Throughout school, we learn about the four major domestic species: dogs, cats, horses, and cows. We spend less time talking about other species, but also cover animals like sheep, goats, pigs, and chickens. What about everything else? We had one optional course on exotic animal medicine (which I’m very happy I took), but that’s all we learned about the little creatures of the world.
Our school also offers a one-week rotation in exotics and wildlife medicine in which I was fortunate enough to be placed fourth-year. I recently completed this rotation and man! It is hard to fit in dozens of tiny creatures to learn about in one week. However, I think we covered a very large variety of species!
Here are some things I got to do on this rotation that were awesome:
- Learn how to handle bunnies (they scared me prior to this week)
- Draw blood from a turtle
- Heart ultrasound and blood collection from a snake
- Ultrasound on a ferret
- Catching an owl and administering eye medications to it
- Crop feeding a baby pigeon
- IV fluid administration to a Northern Gannet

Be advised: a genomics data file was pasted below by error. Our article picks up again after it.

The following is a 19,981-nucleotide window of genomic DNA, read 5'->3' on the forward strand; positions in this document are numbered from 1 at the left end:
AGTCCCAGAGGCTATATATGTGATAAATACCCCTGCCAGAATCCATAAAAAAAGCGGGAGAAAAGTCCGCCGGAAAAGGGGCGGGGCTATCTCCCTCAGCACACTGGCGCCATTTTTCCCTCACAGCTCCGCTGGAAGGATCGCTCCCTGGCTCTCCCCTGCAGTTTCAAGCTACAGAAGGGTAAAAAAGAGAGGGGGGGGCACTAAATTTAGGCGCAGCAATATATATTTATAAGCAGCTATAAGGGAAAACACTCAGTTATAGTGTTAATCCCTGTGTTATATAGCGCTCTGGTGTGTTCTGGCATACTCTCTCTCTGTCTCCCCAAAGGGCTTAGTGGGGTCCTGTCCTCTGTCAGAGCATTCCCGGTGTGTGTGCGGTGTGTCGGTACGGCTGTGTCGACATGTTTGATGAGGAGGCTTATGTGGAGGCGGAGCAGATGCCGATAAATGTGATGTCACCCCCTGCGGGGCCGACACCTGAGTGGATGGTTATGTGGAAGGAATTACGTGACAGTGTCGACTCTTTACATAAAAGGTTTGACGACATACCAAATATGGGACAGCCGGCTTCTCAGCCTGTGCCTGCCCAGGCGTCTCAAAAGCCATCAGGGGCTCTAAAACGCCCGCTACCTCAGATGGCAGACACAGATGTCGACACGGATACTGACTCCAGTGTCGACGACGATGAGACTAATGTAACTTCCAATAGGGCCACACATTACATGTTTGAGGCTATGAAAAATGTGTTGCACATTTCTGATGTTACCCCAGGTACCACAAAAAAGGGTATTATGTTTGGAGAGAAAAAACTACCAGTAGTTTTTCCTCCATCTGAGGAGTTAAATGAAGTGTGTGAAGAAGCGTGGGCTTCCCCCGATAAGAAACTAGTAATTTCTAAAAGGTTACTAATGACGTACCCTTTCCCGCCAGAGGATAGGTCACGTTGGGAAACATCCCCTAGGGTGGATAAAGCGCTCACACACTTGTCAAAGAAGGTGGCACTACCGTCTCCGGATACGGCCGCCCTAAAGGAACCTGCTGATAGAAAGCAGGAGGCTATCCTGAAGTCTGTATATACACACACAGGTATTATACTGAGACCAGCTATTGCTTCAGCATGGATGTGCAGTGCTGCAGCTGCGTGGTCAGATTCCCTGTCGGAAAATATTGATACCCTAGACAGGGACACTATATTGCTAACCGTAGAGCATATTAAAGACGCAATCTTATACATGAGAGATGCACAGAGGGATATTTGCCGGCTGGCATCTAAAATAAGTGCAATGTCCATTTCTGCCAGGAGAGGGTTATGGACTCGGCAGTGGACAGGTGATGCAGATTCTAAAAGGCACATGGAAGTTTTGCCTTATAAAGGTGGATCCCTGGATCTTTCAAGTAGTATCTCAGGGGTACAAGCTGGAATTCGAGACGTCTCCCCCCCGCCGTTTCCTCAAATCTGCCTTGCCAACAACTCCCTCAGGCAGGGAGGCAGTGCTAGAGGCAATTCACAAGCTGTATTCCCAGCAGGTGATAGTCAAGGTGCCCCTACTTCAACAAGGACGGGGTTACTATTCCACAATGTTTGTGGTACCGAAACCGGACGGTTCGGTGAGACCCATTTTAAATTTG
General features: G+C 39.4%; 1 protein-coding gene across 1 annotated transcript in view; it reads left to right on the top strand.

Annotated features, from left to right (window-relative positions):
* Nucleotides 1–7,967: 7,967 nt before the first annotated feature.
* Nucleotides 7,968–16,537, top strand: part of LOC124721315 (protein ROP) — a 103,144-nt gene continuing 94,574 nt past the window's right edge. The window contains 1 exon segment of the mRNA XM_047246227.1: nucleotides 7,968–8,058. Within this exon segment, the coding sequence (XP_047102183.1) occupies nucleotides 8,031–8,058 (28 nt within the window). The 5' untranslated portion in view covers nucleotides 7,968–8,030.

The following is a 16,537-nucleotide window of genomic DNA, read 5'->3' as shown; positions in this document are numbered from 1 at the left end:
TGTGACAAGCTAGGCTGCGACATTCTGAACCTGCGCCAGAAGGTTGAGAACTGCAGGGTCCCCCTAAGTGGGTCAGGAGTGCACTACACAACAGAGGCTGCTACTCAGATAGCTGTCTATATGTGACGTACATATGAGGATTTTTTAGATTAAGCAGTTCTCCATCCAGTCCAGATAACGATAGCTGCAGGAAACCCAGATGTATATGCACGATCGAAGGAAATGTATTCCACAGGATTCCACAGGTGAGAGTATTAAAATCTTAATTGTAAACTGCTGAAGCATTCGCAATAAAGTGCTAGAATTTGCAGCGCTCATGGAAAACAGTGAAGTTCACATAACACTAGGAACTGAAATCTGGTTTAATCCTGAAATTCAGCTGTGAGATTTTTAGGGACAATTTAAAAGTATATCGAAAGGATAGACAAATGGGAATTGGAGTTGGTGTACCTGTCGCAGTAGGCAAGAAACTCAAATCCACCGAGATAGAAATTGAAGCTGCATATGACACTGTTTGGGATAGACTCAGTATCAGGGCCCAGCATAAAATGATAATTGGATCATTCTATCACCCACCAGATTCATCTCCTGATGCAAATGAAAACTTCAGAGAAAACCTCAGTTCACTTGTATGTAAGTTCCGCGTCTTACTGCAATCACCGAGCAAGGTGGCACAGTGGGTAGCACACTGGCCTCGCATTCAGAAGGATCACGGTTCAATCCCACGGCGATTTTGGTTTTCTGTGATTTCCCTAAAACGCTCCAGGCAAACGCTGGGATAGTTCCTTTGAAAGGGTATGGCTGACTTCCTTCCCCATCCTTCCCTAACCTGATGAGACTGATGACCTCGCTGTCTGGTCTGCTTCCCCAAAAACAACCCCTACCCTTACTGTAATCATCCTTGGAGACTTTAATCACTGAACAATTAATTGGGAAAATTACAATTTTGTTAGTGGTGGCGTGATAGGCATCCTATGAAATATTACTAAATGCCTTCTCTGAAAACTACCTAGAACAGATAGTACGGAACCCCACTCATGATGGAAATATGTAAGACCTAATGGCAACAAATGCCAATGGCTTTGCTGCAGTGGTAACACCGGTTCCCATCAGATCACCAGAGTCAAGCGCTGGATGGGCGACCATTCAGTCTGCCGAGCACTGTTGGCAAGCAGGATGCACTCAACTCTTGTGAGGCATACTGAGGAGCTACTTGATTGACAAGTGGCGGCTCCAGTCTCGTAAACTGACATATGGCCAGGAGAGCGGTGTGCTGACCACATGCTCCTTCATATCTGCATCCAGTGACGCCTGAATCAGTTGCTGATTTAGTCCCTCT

Sometimes I’m doing these things, and I just think to myself, I could never have imagined this happening in my lifetime. But here I am drawing blood from a turtle, and I didn’t even know you could do that! There is so much to learn about so many different species of animals, but I think it’s really cool that there’s so much we can do with these little guys. I also think that, often, practitioners say they won’t look at a guinea pig or a bird because they don’t know things about their health. This may be true to an extent, but it’s also really amazing how much comparative medicine you can practice. Gastric stasis in a guinea pig is kind of like ileus in a horse, or a corneal ulcer in a guinea pig is just a corneal ulcer. Sure, there is extra stuff to know, like rodents can be sensitive to certain antibiotics or that birds have air sacs in some of their bones, but with a little bravery and some research I think anything is possible!